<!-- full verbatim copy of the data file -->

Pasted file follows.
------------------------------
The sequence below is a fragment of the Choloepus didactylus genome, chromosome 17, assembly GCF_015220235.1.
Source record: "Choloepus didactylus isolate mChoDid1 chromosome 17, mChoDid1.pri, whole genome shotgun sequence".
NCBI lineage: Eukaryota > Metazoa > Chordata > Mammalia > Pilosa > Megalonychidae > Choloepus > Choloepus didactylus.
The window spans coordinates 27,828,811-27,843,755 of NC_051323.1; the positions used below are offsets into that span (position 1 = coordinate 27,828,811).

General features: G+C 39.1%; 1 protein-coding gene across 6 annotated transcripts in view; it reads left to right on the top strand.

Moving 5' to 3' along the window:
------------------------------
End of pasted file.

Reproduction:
The sequence below is a fragment of the Choloepus didactylus genome, chromosome 17, assembly GCF_015220235.1.
Source record: "Choloepus didactylus isolate mChoDid1 chromosome 17, mChoDid1.pri, whole genome shotgun sequence".
NCBI lineage: Eukaryota > Metazoa > Chordata > Mammalia > Pilosa > Megalonychidae > Choloepus > Choloepus didactylus.
The window spans coordinates 27,828,811-27,843,755 of NC_051323.1; the positions used below are offsets into that span (position 1 = coordinate 27,828,811).

General features: G+C 39.1%; 1 protein-coding gene across 6 annotated transcripts in view; it reads left to right on the top strand.

Moving 5' to 3' along the window: